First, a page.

Just who are we, that gather in the community established in the long ago, and called the Hickory Hill Missionary Church? More than one hundred years ago our forefathers emigrated into the land of the Shawnees, now southern Illinois to build homes, establish places of worship and schools and to make life what it is today. To them we owe an upending dept of gratitude and admiration.
Our forefathers were emigrants from Tennessee, the Carolinas, Kentucky and some from the northeastern states, practically all entering by way of the Ohio river, through Shawneetown, then the largest town in southern Illinois. These families and many others were among those early settlers in our vicinity. Allens, Barkers, Conner, Mc Gills, Logadone, Lemays, Halls, Gholsons, Rhodes, Elliotts, Bramletts, Benson, Cantrell, Davis, Grables, Hardestys, Irvins, Johnsons, Shasteens, Roberts, Russels and Twiggs. All contributed and sacrificed much for our welfare.
Perhaps one of the greatest contributions to our community was Mr. and Mrs. James Twigg. It was he who established a store, horsepower grist mill and provided a log school building on his property, the first in the community known as the Hickory Hill school. Here too, religious services were held during the winter outside of and at the Twigg home. Here the preachers also found a hearty welcome and a place to stay in the community. It was here at the Twigg home that a small group of devout christian men and women met early in 1861 and organized the Hickory Hill Baptist Church.
Organization of the church was on Saturday before the first Sunday in March, A. D. 1861 in the presence of God and these witnesses to wit:
We, Reverend A. H. Benson and John Crider, are present to constitute the following named persons into a church of Jesus Christ called the United Baptist Church of Hickory Hill, mainly: Mrs James Twigg, Asbury Gholson, Wm. N. Conner and Sarah Conner.
Others who United later were Mr. and Mrs. Lewis Hall, Mr. and Mrs. Jasper Hall, J. B. Lemay, Nancy Irvin and J. A. Irvin.
This church is constituted and organized on the word of God and the articles of faith of the United Baptist Franklin Association. Then soon after being organized into a church, they saw the need of a permanent place to worship. It was James Twigg and wife, Eliza, who donated to the church six acres of land on which to build the new building. It was a log structure 24' by 24' and completed in the early 1860's. According to committee who was responsible for early history, the building was located on a wooded area, west of Mr Twigg’s grave in the new cemetery. Great revivals were conducted, souls were saved, the church grew in numbers and soon became better through the churches influence, sending forth men to preach the gospel.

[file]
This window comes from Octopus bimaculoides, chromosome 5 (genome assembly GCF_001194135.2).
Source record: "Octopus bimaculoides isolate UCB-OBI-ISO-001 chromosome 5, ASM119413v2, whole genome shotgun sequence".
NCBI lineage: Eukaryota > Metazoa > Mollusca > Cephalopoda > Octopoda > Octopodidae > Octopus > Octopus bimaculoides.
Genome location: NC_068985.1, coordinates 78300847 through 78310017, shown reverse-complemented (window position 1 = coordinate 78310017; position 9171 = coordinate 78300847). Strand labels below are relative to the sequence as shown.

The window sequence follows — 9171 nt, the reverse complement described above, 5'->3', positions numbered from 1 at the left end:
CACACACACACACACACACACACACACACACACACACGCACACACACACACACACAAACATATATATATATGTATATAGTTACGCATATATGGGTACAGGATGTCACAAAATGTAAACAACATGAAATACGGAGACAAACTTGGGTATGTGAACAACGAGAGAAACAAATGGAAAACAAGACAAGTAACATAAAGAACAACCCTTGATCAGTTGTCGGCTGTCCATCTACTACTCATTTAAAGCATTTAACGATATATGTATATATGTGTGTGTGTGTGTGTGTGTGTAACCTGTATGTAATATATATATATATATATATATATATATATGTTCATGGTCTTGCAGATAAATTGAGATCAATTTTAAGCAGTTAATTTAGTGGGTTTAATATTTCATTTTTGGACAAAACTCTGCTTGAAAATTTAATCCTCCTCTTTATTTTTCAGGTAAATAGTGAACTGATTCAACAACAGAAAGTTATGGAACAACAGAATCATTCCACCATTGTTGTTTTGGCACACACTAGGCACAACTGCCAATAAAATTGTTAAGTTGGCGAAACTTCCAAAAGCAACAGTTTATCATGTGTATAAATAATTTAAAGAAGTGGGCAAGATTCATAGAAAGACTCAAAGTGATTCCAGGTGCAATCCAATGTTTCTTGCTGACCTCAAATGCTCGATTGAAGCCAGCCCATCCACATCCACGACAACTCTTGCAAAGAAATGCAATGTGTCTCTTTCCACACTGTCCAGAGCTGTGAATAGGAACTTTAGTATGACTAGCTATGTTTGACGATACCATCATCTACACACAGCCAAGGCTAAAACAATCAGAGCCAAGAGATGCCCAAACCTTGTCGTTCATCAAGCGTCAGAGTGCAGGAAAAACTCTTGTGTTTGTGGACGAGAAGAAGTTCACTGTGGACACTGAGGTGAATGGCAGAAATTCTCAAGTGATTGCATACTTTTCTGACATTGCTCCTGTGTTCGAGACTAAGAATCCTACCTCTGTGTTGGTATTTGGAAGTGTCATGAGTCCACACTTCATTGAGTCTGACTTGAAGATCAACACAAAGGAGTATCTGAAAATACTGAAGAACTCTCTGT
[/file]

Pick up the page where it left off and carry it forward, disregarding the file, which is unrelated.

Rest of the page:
Some of those remembered were Orvil Burnett, W. B. Rhodes, Welcome Russell, J. C. Elliot, Oscar Jones, and Wm. R. Gholson. Many associational meetings held at this church are well remembered, when everyone attended, stayed the three days and nights, all were extended a welcome and christian heart felt fellowship. They never did forget. Also the children’s day programs that were held one day each summer , sometimes a hundred children taking part. A fine program and basket dinner was enjoyed by all. Miss Mary Rhodes, a school teacher and others supervised the program.
Iin 1887 the second church building was completed. The year October, 1889 the church sent as delegates to the Franklin Association, Taylor Davis, John Sanders, J. C. Elliott, and W. T. Sanders.
April , 1889 the church organized its first Sunday school to meet at 10 A.M. , each Sunday with J. M. Flannigan as superintendent, Riley Irvin, Bro Riggs, Obe Irvin, Maud Roberts, as teachers and Tilley Irvin, secretary. April 1903 a committee purchased an organ and new song books for the church. September, 1904 the following named committee was authorized by the church to purchase a bell and have a belfry erected. Carlton Avis, Grace Williams, Tillie Irvin and Eliss Elliott were on committee.